If a tree falls…

If I eat a meal and no one sees, does it really count?

I’m noticing that I have a lot of trouble when I’m alone lately. (not alone in a room, alone in a house.) I struggle to eat, sleep or do things that feel good. It’s like I go into hibernation mode where I don’t have the same basic needs.

It’s like who I am when people are around goes on hold. I go into suspended animation.

This is possibly related to that little girl alone that I mentioned but I’m still not sure that I’m ready to go there…

But I have to dig this up so that I can move on. It’s like a big rotting root stuck in the ground where I’m trying to grow new grass.

Once upon a time, there was an 11 year old girl. Her mom had to go to work in the city during the summer so she stayed home alone at the cottage all day. 3 days a week for 3 weeks.

She ran wild in the neighborhood, playing with friends all day, watching too much TV and eating the dessert her mom left her before eating the lunch that was in the fridge.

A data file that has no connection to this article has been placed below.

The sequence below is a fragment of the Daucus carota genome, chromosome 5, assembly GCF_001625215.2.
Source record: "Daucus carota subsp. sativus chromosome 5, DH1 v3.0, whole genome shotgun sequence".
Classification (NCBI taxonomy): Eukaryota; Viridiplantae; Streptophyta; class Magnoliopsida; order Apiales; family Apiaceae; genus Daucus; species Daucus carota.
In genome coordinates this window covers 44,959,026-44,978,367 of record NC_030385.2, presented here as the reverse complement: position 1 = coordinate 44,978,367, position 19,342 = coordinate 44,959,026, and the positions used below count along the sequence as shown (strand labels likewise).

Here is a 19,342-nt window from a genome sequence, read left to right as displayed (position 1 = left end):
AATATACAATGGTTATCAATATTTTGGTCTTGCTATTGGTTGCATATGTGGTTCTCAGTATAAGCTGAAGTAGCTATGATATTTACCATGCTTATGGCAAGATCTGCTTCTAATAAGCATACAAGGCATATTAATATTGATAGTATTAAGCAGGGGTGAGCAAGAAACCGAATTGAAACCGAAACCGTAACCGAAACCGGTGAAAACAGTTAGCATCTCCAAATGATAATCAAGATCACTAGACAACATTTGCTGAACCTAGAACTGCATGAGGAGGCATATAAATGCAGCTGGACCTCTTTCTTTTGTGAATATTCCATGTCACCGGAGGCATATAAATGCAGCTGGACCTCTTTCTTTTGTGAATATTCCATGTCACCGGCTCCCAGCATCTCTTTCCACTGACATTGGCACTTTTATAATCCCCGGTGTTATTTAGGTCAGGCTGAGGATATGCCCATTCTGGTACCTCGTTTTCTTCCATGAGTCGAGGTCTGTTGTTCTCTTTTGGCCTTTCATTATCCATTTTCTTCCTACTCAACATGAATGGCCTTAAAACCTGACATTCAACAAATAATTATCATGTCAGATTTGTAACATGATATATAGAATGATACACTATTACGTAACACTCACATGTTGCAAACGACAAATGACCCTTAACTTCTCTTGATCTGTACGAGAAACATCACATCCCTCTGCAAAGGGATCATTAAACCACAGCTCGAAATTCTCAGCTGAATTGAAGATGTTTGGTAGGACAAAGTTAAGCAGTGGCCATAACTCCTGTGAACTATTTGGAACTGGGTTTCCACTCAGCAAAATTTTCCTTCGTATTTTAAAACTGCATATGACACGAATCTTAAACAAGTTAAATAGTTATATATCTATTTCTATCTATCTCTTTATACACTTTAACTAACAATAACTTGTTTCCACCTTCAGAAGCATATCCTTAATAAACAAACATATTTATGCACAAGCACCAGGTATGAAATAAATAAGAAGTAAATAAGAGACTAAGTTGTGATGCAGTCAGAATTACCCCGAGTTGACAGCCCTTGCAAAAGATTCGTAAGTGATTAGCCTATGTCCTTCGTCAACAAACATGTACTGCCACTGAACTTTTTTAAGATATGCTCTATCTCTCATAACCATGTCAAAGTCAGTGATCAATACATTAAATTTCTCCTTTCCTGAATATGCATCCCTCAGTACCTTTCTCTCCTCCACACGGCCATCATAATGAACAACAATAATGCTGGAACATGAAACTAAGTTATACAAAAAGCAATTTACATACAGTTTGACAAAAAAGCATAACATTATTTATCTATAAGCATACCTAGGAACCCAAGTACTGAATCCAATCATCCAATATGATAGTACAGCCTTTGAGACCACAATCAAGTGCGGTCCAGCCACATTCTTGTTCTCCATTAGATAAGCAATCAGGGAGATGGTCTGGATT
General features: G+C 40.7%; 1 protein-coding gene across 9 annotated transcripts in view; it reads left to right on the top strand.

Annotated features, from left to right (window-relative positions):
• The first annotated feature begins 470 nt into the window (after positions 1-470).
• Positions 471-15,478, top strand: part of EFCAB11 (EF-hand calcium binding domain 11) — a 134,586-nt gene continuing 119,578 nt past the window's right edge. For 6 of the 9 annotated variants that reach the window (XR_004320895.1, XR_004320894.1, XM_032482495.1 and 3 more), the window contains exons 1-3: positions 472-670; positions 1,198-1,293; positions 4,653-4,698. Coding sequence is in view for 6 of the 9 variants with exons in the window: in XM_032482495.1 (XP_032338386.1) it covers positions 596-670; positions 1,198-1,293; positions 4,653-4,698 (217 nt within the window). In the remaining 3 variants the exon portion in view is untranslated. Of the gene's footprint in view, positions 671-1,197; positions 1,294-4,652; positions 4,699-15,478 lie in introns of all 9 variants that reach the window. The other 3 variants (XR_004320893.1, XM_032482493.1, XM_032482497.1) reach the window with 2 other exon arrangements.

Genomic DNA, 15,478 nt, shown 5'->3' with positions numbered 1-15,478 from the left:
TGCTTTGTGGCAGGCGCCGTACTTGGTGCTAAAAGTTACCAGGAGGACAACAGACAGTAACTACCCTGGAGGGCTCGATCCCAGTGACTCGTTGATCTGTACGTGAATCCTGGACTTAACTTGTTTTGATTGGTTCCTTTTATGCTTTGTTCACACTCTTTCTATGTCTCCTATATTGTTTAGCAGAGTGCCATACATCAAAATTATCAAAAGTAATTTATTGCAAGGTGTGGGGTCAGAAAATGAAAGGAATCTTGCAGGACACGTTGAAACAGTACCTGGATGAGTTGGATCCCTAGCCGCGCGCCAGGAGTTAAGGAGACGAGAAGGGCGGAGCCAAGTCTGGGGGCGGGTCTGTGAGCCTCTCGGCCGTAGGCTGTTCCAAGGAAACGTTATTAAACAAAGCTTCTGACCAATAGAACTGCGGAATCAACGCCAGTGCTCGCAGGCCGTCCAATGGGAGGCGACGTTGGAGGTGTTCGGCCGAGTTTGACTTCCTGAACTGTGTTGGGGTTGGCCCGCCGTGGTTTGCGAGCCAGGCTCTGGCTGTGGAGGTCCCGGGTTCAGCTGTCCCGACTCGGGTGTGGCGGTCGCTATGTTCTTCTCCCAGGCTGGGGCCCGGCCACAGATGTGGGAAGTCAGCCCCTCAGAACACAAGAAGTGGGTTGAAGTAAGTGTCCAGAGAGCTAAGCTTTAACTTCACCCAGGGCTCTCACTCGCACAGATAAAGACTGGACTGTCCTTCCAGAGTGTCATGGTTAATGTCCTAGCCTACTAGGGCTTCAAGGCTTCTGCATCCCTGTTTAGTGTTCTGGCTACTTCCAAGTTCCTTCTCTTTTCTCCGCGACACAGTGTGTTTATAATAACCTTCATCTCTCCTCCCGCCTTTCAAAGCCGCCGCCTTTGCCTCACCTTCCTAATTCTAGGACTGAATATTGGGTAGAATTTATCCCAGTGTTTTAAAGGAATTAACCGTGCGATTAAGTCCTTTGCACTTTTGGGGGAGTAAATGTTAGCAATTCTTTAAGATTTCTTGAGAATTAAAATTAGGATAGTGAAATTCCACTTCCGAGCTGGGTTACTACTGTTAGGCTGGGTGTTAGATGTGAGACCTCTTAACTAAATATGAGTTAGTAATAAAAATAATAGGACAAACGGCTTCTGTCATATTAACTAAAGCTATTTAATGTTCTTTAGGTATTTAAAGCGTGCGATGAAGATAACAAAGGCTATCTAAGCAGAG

It was a glorious time… But, that’s not my story. In my story, the girl didn’t play with any friends (she was scared to go outside), she didn’t watch any tv (there wasn’t one), and there was no lunch in the fridge for her.

She just wandered around the empty living room. She listened to a Sarah Mclachlan cd (Solace). She tweezed hair off her legs. She looked out the window and thought about sitting outside by the lake.  She ate an Oreo and then brushed her teeth. She tried to read a book. She alphabetized the bookshelf. Sometimes she made herself ‘Kraft dinner’ and ate the whole box. Sometimes she’d leave a frozen bagel on the window sill to defrost in the sun and then eat it with cheeze whiz. She played card games like ‘war’ and ‘go fish’ against herself. Sometimes she had a good cry.

At night, her mom would come home and the girl would jump up like a puppy excited to see her. They would swim and play card games with each other and eat a warm dinner. It was wonderful.

But one night her mom had a late meeting in the city so mom planned to spend the night in the city. The girl’s teenage sister was told to be home from her work by 10pm so that the (11 year old) girl wouldn’t be alone all night.  That night, dinner was actually arranged for the girl. She was to go to grandma’s for dinner. And then grandma would take her home to be alone and hope sister returned.